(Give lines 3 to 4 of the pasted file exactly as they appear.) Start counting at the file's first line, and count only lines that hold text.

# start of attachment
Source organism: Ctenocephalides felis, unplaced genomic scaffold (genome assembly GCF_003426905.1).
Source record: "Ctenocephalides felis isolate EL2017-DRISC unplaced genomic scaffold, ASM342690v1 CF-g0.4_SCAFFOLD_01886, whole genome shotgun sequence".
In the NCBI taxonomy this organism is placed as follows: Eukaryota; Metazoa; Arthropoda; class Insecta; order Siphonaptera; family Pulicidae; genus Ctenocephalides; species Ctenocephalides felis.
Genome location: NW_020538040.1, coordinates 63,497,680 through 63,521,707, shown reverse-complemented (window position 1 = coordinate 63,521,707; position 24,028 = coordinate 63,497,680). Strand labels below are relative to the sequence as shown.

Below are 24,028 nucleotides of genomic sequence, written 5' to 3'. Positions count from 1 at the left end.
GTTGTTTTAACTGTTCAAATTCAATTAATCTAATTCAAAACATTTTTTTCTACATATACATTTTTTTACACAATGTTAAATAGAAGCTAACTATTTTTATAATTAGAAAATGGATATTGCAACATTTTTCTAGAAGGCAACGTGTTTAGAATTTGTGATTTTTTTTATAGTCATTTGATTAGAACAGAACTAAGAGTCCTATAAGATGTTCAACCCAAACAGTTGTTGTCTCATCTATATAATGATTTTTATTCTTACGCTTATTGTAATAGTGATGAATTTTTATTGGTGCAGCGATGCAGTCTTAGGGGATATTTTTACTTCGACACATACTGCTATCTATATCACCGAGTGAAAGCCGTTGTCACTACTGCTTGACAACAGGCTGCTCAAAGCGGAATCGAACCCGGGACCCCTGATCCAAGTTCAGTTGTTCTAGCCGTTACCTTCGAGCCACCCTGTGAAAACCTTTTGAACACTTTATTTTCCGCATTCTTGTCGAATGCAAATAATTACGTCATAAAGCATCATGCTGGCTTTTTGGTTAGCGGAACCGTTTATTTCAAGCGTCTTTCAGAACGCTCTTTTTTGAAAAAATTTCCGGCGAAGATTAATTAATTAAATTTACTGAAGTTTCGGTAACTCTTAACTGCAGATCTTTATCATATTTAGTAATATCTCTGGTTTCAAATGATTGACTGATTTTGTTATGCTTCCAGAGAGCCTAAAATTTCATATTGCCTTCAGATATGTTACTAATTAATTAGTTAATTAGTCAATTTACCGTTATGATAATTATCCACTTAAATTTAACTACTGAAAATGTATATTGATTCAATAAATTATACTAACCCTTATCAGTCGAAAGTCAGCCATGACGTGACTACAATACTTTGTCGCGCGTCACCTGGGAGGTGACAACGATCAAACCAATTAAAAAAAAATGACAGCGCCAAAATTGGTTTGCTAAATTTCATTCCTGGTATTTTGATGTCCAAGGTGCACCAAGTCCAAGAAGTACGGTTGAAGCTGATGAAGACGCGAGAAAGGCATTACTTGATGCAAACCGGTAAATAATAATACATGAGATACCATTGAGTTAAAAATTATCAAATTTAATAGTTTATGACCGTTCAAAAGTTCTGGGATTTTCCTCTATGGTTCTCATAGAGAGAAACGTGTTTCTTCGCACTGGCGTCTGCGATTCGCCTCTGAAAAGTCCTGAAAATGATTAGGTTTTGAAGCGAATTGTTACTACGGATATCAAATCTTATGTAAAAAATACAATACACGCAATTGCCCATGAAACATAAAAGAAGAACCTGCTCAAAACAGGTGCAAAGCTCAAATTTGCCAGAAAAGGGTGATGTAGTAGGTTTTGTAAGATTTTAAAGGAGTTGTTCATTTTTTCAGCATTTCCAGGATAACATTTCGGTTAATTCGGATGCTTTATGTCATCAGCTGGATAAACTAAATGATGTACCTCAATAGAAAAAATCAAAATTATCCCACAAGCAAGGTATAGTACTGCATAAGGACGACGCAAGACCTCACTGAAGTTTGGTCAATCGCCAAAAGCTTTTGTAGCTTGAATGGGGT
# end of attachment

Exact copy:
In the NCBI taxonomy this organism is placed as follows: Eukaryota; Metazoa; Arthropoda; class Insecta; order Siphonaptera; family Pulicidae; genus Ctenocephalides; species Ctenocephalides felis.
Genome location: NW_020538040.1, coordinates 63,497,680 through 63,521,707, shown reverse-complemented (window position 1 = coordinate 63,521,707; position 24,028 = coordinate 63,497,680). Strand labels below are relative to the sequence as shown.